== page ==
Wednesday, November 16, 2011

Grow Up Already!

NaBloPoMo is offering up a juicy one today!

The prompt is: What is the moment you leave childhood and enter adulthood?

This is such a great question, but I'm not sure where to start on it.

Where is the line is a topic that has come up lots of times in my life in different forms.  It came up a ton in my own life, where did I stop being a kid and start being a grown up?  Then as a parent you tackle it in trying to raise kids that will be "ready" to go live the life they were born for.  As a girl friend and mentor it's come up as I've tried to nudge, encourage, heck, straight up shove someone into adulthood.

And every time, it's tricky.  It's complicated because the shift is much more emotional than we give it credit for.

It would be easy if we could sit back on the adult side and say, oh here it is.  As soon as you have a job and work X amount of hours per week, earn this kind of money, pay your own way, live on your own, blah, blah, blah, then, then you are an adult.

Those things, although very adult in nature, do not make an adult, it seems.

It seems the shift to adult happens somewhere in the mind, the heart.  It's all rolled into experiences and feelings.

Making the leap from child to adult is, I think for many of us, not a singular moment, but a collection of them stretching across a space of time in our lives.

We come to realize our parents are simply human, just like us.  We come to see that we have dreams and desires that are our own and not those of our parents.  A person reaches the place where they realize a dream can in fact be chased after and caught.  We realize the impact and influence of our parents, our families, our collective upbringing experiences and value them, but decide for ourselves how much of that we want to wear in our lives and what parts we simply want to learn from and not repeat or mirror as adults.  Mistakes are many in this season, sometimes costly, but owned by the maker.

Sometimes a part of it is in the knowing that no matter how loved we are by our parents and families, we are standing on our own now.  The things we do or don't do have their out comes and consequences and we have to take them whether we like them or not.  There is no longer anyone there to hold our hand, clean up our messes after us, get us that special "pass" because we're young or inexperienced or whatever excuse our parents may have been willing to make for us.

For some of us these transitions from child to adult come easy.  Our families set us up and our lives provided us with plenty of experience and confidence to slide seamlessly out of one and into the other.  Some of us, were over protected or maybe not quite tuned in to our own lives and weren't as ready.  Adulthood was more thrust upon us as an frustrating shock.  We may have been unprepared for the reality of life, not being anything like what we imagined, simply because we spent to much time and energy imagining and pretending.    Maybe we didn't have enough of those, life is just tough and unfair experiences, to be ready for the first time real life dumped on us while we were on our own.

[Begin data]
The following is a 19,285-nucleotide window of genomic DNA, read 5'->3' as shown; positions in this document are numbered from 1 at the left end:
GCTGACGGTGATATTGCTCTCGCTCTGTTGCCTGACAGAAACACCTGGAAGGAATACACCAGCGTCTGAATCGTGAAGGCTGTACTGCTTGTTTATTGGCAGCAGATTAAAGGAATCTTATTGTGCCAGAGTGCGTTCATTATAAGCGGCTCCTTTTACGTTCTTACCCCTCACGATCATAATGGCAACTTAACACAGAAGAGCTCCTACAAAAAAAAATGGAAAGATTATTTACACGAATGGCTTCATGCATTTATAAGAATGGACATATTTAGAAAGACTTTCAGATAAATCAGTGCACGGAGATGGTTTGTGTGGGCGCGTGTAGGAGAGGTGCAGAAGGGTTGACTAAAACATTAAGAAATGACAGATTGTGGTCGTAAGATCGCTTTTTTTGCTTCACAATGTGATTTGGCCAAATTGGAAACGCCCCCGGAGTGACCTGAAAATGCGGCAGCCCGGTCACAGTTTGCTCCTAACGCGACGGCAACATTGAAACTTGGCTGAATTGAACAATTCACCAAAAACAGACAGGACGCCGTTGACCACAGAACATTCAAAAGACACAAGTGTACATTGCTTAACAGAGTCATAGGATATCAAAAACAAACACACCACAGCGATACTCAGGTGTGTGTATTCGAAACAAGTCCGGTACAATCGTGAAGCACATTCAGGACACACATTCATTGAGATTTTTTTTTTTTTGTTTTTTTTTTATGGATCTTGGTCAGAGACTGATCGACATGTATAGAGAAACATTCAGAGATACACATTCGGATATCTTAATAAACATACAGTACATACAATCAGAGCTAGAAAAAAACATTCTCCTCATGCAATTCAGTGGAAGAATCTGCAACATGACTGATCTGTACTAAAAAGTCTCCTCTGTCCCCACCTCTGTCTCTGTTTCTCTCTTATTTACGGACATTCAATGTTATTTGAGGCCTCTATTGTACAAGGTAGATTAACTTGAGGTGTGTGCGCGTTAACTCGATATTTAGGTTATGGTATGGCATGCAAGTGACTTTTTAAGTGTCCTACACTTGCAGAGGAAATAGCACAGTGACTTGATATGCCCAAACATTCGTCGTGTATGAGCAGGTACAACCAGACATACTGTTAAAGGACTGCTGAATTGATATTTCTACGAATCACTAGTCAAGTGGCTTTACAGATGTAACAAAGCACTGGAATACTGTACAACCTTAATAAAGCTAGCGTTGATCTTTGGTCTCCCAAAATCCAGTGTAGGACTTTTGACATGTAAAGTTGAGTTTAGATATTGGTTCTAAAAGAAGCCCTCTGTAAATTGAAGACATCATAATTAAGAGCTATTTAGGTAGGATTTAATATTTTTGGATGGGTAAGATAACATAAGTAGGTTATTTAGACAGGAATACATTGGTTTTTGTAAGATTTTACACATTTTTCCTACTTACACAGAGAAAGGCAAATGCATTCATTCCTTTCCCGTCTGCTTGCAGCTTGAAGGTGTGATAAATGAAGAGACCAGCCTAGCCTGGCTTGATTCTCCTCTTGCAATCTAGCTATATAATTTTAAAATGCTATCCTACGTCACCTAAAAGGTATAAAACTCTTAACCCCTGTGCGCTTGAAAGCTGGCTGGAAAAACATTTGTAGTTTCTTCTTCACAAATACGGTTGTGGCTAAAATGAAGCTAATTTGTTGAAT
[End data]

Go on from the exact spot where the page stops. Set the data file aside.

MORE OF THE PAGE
Sometimes getting from childhood to adult requires a fight, sometimes even the fight of your life.  Out of love and/or good intentions a well meaning family may hold on too tight, my not be willing to let go, may not be able to see their "baby" move on.  This step into adulthood often comes with anger and resentment, fear and doubt.  The joys in the transitions, the wins and successes are over shadowed by hurt, pain and guilt.

It's not an easy question to answer.  It's not an easy one to "do right" and who really knows if there is a right way.  We all have to eventually make our way from child to adult, because the alternative is disaster, right?  We all know some of those people that are living adult lives, but in reality are not adults.  Their lives are running them over and filled with chaos and pain.  They are disappointed and frustrated.  These are often people that believe, even when they think they don't, that life somehow owes them something, or that they are just destined to get the raw end of things.  Sometimes it's even couched in the guise of religious beliefs, you know, the whole, my treasures are stored in heaven so I just have to grit my teeth and accept this hard, painful life, instead of thinking maybe your God just wants you to be more of an active partner in your own life.

I think in the end it's complicated.  It's a book not an essay.  It's a life snatched up and lived all in or a life missed while waiting for the magic to come.

What do you think?

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